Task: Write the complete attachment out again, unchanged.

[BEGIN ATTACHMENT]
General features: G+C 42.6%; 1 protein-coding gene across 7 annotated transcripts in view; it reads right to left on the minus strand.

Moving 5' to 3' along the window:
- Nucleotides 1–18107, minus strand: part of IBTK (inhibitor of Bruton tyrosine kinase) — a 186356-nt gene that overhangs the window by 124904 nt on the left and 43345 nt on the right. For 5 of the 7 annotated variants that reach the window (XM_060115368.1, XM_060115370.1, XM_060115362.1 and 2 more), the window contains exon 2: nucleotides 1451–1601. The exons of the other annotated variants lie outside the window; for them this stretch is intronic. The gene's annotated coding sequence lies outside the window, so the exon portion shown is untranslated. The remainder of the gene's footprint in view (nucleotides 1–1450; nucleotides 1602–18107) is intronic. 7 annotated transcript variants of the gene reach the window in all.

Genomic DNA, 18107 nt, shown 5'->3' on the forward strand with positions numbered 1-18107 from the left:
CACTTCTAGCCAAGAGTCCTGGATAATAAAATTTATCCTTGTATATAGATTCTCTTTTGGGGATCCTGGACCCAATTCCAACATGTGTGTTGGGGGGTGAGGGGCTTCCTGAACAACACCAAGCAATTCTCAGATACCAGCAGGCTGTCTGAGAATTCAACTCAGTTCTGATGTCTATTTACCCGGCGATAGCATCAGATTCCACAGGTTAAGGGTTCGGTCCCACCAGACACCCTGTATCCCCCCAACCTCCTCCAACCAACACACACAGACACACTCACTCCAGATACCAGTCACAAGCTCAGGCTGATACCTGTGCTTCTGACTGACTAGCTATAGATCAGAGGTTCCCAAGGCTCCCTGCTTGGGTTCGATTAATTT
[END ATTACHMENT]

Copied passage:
General features: G+C 42.6%; 1 protein-coding gene across 7 annotated transcripts in view; it reads right to left on the minus strand.

Moving 5' to 3' along the window:
- Nucleotides 1–18107, minus strand: part of IBTK (inhibitor of Bruton tyrosine kinase) — a 186356-nt gene that overhangs the window by 124904 nt on the left and 43345 nt on the right. For 5 of the 7 annotated variants that reach the window (XM_060115368.1, XM_060115370.1, XM_060115362.1 and 2 more), the window contains exon 2: nucleotides 1451–1601. The exons of the other annotated variants lie outside the window; for them this stretch is intronic. The gene's annotated coding sequence lies outside the window, so the exon portion shown is untranslated. The remainder of the gene's footprint in view (nucleotides 1–1450; nucleotides 1602–18107) is intronic. 7 annotated transcript variants of the gene reach the window in all.

Genomic DNA, 18107 nt, shown 5'->3' on the forward strand with positions numbered 1-18107 from the left:
CACTTCTAGCCAAGAGTCCTGGATAATAAAATTTATCCTTGTATATAGATTCTCTTTTGGGGATCCTGGACCCAATTCCAACATGTGTGTTGGGGGGTGAGGGGCTTCCTGAACAACACCAAGCAATTCTCAGATACCAGCAGGCTGTCTGAGAATTCAACTCAGTTCTGATGTCTATTTACCCGGCGATAGCATCAGATTCCACAGGTTAAGGGTTCGGTCCCACCAGACACCCTGTATCCCCCCAACCTCCTCCAACCAACACACACAGACACACTCACTCCAGATACCAGTCACAAGCTCAGGCTGATACCTGTGCTTCTGACTGACTAGCTATAGATCAGAGGTTCCCAAGGCTCCCTGCTTGGGTTCGATTAATTT